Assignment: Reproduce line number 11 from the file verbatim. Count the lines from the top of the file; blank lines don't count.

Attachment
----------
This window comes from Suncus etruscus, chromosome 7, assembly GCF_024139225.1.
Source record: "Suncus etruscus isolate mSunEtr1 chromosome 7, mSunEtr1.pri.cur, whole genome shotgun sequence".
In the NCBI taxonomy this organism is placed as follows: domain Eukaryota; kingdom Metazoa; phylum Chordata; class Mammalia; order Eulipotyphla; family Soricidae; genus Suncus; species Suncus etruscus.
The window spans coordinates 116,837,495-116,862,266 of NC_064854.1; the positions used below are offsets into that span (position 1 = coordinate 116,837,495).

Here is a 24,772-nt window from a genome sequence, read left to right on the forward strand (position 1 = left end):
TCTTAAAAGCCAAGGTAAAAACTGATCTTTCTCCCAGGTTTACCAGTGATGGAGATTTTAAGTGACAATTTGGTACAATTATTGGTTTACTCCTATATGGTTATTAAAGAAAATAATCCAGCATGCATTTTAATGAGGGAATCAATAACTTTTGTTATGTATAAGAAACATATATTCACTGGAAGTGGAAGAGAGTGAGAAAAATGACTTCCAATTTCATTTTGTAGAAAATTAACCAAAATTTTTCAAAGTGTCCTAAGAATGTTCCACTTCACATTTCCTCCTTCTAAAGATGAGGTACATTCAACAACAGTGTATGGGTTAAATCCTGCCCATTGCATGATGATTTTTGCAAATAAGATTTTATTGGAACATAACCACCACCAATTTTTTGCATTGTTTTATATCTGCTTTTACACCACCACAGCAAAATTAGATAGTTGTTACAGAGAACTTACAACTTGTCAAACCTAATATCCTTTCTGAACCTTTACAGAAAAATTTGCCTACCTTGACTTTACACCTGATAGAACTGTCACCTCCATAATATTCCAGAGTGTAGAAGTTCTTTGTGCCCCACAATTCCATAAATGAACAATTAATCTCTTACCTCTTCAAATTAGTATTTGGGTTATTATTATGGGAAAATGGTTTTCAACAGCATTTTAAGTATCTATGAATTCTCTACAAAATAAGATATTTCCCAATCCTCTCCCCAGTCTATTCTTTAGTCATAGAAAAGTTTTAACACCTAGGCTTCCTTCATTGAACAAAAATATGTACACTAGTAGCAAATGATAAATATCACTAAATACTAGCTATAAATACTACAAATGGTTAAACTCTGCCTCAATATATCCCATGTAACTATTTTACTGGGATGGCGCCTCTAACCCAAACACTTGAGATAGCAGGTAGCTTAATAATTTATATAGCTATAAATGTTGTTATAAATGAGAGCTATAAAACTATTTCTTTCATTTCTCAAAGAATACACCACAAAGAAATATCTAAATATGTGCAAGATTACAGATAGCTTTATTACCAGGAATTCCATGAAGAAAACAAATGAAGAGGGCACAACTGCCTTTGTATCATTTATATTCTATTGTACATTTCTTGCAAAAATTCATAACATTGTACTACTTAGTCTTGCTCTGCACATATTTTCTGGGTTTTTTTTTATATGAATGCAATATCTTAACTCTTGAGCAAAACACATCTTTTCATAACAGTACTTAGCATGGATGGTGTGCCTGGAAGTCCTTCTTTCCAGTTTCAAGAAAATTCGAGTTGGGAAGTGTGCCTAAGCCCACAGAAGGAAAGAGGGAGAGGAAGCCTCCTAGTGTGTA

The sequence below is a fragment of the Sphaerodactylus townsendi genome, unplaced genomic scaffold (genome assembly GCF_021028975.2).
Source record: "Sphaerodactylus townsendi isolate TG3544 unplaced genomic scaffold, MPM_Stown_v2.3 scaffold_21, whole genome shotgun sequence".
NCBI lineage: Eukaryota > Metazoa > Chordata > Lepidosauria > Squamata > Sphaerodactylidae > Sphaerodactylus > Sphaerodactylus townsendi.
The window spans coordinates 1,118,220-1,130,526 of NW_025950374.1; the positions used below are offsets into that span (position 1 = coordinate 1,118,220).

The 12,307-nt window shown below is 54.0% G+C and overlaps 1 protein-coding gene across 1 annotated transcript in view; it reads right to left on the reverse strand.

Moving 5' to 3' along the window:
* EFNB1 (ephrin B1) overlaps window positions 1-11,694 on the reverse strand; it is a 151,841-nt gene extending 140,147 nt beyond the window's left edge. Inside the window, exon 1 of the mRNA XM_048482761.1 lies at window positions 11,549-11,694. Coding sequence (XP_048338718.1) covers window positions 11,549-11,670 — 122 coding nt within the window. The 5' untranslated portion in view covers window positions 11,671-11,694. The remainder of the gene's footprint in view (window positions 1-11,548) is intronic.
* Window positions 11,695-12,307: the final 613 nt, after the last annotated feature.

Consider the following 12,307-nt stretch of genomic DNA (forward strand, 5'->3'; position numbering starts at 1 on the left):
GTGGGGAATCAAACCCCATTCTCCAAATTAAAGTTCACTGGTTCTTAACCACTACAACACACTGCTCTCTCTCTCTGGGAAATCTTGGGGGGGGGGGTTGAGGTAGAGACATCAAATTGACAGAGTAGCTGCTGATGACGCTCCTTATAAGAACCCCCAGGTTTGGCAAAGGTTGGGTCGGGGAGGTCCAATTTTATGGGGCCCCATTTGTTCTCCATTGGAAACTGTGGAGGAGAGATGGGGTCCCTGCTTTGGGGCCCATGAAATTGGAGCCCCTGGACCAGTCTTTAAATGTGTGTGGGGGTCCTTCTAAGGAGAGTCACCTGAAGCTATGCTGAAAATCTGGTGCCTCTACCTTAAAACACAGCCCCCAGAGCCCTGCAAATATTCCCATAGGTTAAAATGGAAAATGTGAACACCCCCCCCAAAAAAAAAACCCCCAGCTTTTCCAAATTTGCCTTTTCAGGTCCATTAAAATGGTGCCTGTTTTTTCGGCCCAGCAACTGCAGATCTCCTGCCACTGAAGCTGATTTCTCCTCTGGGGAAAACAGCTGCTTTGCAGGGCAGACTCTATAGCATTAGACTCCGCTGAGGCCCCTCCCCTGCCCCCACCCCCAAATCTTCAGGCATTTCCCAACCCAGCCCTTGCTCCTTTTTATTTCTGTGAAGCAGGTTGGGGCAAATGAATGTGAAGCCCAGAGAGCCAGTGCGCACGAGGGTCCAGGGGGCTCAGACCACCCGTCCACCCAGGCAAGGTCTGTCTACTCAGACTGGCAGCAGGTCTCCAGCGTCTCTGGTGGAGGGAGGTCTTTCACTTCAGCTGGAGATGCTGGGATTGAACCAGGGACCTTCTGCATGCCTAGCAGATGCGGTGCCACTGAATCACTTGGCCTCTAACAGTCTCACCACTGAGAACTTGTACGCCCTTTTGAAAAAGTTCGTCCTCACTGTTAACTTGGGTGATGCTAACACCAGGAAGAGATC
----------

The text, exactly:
The 12,307-nt window shown below is 54.0% G+C and overlaps 1 protein-coding gene across 1 annotated transcript in view; it reads right to left on the reverse strand.